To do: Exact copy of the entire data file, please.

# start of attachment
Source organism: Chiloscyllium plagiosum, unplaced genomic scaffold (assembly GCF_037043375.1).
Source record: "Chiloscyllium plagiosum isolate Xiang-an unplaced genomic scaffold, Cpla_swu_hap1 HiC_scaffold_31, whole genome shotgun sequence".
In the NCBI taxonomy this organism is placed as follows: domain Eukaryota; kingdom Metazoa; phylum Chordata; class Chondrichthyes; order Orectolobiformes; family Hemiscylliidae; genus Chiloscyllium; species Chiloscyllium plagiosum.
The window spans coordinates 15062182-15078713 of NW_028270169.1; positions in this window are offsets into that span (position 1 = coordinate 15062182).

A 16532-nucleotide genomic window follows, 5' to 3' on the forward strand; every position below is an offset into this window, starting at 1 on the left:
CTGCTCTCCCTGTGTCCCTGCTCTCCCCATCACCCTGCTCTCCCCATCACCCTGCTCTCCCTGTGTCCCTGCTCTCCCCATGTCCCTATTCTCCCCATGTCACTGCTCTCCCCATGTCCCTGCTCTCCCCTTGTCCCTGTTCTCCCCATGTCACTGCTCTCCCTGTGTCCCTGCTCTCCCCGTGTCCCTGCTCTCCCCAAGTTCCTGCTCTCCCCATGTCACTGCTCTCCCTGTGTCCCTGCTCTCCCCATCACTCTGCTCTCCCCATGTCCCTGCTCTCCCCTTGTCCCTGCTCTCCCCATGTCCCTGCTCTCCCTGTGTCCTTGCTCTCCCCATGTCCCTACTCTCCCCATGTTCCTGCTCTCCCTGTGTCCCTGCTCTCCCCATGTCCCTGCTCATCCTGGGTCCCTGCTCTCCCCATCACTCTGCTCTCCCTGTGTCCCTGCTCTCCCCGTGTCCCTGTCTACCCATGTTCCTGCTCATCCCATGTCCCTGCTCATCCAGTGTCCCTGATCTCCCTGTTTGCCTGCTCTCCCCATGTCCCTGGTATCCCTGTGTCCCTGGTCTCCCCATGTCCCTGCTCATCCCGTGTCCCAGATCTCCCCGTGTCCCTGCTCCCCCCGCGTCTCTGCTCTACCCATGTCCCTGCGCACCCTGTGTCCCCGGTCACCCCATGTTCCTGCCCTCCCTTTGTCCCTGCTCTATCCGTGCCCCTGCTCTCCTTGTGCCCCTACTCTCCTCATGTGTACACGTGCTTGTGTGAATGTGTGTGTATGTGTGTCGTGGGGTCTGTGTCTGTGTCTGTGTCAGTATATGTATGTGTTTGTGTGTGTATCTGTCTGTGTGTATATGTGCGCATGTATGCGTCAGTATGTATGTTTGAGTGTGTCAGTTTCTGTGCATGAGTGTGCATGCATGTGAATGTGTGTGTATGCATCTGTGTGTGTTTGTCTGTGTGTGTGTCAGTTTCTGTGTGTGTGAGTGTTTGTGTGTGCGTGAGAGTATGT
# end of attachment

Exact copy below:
Source organism: Chiloscyllium plagiosum, unplaced genomic scaffold (assembly GCF_037043375.1).
Source record: "Chiloscyllium plagiosum isolate Xiang-an unplaced genomic scaffold, Cpla_swu_hap1 HiC_scaffold_31, whole genome shotgun sequence".
In the NCBI taxonomy this organism is placed as follows: domain Eukaryota; kingdom Metazoa; phylum Chordata; class Chondrichthyes; order Orectolobiformes; family Hemiscylliidae; genus Chiloscyllium; species Chiloscyllium plagiosum.
The window spans coordinates 15062182-15078713 of NW_028270169.1; positions in this window are offsets into that span (position 1 = coordinate 15062182).

A 16532-nucleotide genomic window follows, 5' to 3' on the forward strand; every position below is an offset into this window, starting at 1 on the left:
CTGCTCTCCCTGTGTCCCTGCTCTCCCCATCACCCTGCTCTCCCCATCACCCTGCTCTCCCTGTGTCCCTGCTCTCCCCATGTCCCTATTCTCCCCATGTCACTGCTCTCCCCATGTCCCTGCTCTCCCCTTGTCCCTGTTCTCCCCATGTCACTGCTCTCCCTGTGTCCCTGCTCTCCCCGTGTCCCTGCTCTCCCCAAGTTCCTGCTCTCCCCATGTCACTGCTCTCCCTGTGTCCCTGCTCTCCCCATCACTCTGCTCTCCCCATGTCCCTGCTCTCCCCTTGTCCCTGCTCTCCCCATGTCCCTGCTCTCCCTGTGTCCTTGCTCTCCCCATGTCCCTACTCTCCCCATGTTCCTGCTCTCCCTGTGTCCCTGCTCTCCCCATGTCCCTGCTCATCCTGGGTCCCTGCTCTCCCCATCACTCTGCTCTCCCTGTGTCCCTGCTCTCCCCGTGTCCCTGTCTACCCATGTTCCTGCTCATCCCATGTCCCTGCTCATCCAGTGTCCCTGATCTCCCTGTTTGCCTGCTCTCCCCATGTCCCTGGTATCCCTGTGTCCCTGGTCTCCCCATGTCCCTGCTCATCCCGTGTCCCAGATCTCCCCGTGTCCCTGCTCCCCCCGCGTCTCTGCTCTACCCATGTCCCTGCGCACCCTGTGTCCCCGGTCACCCCATGTTCCTGCCCTCCCTTTGTCCCTGCTCTATCCGTGCCCCTGCTCTCCTTGTGCCCCTACTCTCCTCATGTGTACACGTGCTTGTGTGAATGTGTGTGTATGTGTGTCGTGGGGTCTGTGTCTGTGTCTGTGTCAGTATATGTATGTGTTTGTGTGTGTATCTGTCTGTGTGTATATGTGCGCATGTATGCGTCAGTATGTATGTTTGAGTGTGTCAGTTTCTGTGCATGAGTGTGCATGCATGTGAATGTGTGTGTATGCATCTGTGTGTGTTTGTCTGTGTGTGTGTCAGTTTCTGTGTGTGTGAGTGTTTGTGTGTGCGTGAGAGTATGT